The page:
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Case-study of a user-driven prosthetic arm design: bionic hand versus customized body-powered technology in a highly demanding work environment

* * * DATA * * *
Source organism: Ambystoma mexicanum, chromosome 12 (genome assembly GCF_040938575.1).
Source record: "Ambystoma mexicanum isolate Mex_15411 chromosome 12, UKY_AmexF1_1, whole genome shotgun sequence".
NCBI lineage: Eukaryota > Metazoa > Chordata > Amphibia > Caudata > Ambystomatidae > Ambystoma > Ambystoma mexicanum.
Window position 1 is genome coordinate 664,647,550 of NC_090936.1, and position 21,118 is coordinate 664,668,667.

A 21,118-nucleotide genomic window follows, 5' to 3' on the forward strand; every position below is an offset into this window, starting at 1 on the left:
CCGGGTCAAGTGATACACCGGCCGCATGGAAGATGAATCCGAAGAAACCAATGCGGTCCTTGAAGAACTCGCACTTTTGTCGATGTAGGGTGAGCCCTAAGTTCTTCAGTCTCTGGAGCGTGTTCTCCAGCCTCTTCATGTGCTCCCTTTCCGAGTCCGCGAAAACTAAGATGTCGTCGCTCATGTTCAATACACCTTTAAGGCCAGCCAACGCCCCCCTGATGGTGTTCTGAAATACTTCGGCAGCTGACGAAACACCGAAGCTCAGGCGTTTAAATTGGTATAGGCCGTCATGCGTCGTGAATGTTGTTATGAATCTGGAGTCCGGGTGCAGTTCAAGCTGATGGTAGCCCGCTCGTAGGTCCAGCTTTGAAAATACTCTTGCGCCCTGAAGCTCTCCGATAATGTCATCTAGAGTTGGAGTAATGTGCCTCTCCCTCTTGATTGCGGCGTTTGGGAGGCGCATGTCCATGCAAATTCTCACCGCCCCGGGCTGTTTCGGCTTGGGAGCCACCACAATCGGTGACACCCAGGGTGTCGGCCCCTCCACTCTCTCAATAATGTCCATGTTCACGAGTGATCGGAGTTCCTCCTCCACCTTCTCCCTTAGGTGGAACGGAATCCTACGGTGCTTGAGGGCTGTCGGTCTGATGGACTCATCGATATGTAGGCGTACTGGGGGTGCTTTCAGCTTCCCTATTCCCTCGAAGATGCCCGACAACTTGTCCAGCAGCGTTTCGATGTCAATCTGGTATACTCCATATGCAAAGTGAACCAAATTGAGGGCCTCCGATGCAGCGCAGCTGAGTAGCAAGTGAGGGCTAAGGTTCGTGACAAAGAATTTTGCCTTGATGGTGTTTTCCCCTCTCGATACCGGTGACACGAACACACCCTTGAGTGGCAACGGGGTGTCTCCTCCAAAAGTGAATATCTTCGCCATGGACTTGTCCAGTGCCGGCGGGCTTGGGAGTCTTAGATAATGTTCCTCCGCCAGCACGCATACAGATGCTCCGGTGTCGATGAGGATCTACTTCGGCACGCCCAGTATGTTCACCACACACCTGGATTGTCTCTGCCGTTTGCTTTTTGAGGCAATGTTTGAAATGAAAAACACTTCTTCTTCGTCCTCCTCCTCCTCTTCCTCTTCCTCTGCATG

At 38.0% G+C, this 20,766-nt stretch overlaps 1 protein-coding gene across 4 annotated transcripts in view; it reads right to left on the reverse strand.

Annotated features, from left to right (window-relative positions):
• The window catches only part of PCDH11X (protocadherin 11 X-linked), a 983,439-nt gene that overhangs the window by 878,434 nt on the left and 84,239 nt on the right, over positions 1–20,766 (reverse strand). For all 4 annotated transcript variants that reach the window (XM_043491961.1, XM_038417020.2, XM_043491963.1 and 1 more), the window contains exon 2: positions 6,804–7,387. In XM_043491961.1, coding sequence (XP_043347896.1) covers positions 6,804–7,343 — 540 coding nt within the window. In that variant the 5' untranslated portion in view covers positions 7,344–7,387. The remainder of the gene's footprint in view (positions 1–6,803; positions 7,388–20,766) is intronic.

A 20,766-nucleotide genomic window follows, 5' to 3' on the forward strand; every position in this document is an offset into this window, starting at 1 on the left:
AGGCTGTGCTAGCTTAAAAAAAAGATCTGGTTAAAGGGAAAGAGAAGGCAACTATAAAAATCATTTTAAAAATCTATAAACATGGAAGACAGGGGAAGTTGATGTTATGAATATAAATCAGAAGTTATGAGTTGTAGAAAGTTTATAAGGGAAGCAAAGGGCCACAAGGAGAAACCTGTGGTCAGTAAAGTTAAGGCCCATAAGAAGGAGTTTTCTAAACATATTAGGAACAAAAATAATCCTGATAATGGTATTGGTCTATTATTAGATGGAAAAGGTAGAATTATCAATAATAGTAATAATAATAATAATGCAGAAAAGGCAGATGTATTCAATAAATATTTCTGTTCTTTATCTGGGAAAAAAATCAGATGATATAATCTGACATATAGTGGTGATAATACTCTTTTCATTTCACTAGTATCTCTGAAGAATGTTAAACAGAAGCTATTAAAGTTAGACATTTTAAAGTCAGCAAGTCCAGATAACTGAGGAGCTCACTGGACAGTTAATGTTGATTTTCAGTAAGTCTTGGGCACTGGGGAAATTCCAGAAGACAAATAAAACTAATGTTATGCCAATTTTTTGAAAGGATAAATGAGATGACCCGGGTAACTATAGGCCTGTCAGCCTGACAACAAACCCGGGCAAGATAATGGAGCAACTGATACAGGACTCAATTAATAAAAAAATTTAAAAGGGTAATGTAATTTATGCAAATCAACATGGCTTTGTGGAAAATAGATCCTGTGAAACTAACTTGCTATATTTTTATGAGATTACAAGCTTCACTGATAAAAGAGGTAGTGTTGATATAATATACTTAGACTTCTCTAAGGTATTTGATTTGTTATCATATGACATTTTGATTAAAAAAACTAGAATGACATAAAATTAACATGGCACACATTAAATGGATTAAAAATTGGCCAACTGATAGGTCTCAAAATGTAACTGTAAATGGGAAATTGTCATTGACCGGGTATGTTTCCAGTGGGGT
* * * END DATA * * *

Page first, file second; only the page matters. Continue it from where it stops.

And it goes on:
Published on Dec 1, 2018in Journal of Neuroengineering and Rehabilitation 3.58
· DOI :10.1186/s12984-017-0340-0
Wolf Schweitzer13
Estimated H-index: 13
(UZH: University of Zurich),
Michael J. Thali48
Estimated H-index: 48
(UZH: University of Zurich),
David Egger1
Estimated H-index: 1
Cite
Abstract